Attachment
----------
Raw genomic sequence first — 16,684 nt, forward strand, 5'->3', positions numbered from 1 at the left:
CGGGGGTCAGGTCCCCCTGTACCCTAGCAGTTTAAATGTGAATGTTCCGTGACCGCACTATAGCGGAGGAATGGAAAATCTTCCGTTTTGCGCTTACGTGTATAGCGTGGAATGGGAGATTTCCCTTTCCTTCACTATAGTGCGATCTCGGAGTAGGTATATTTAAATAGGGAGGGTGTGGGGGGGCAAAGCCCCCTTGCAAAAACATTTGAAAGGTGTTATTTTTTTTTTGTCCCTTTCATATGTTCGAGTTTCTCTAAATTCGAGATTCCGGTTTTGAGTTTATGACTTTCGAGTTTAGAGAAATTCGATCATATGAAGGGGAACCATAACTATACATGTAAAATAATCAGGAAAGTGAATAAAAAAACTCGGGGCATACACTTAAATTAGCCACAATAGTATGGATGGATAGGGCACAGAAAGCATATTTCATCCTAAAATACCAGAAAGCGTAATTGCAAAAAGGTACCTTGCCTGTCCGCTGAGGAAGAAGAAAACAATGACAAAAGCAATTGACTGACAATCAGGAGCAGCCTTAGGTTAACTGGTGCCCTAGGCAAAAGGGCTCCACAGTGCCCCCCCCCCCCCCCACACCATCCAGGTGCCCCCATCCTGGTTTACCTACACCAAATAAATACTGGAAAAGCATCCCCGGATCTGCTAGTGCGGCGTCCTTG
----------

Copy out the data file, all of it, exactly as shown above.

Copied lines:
Raw genomic sequence first — 16,684 nt, forward strand, 5'->3', positions numbered from 1 at the left:
CGGGGGTCAGGTCCCCCTGTACCCTAGCAGTTTAAATGTGAATGTTCCGTGACCGCACTATAGCGGAGGAATGGAAAATCTTCCGTTTTGCGCTTACGTGTATAGCGTGGAATGGGAGATTTCCCTTTCCTTCACTATAGTGCGATCTCGGAGTAGGTATATTTAAATAGGGAGGGTGTGGGGGGGCAAAGCCCCCTTGCAAAAACATTTGAAAGGTGTTATTTTTTTTTTGTCCCTTTCATATGTTCGAGTTTCTCTAAATTCGAGATTCCGGTTTTGAGTTTATGACTTTCGAGTTTAGAGAAATTCGATCATATGAAGGGGAACCATAACTATACATGTAAAATAATCAGGAAAGTGAATAAAAAAACTCGGGGCATACACTTAAATTAGCCACAATAGTATGGATGGATAGGGCACAGAAAGCATATTTCATCCTAAAATACCAGAAAGCGTAATTGCAAAAAGGTACCTTGCCTGTCCGCTGAGGAAGAAGAAAACAATGACAAAAGCAATTGACTGACAATCAGGAGCAGCCTTAGGTTAACTGGTGCCCTAGGCAAAAGGGCTCCACAGTGCCCCCCCCCCCCCCCACACCATCCAGGTGCCCCCATCCTGGTTTACCTACACCAAATAAATACTGGAAAAGCATCCCCGGATCTGCTAGTGCGGCGTCCTTG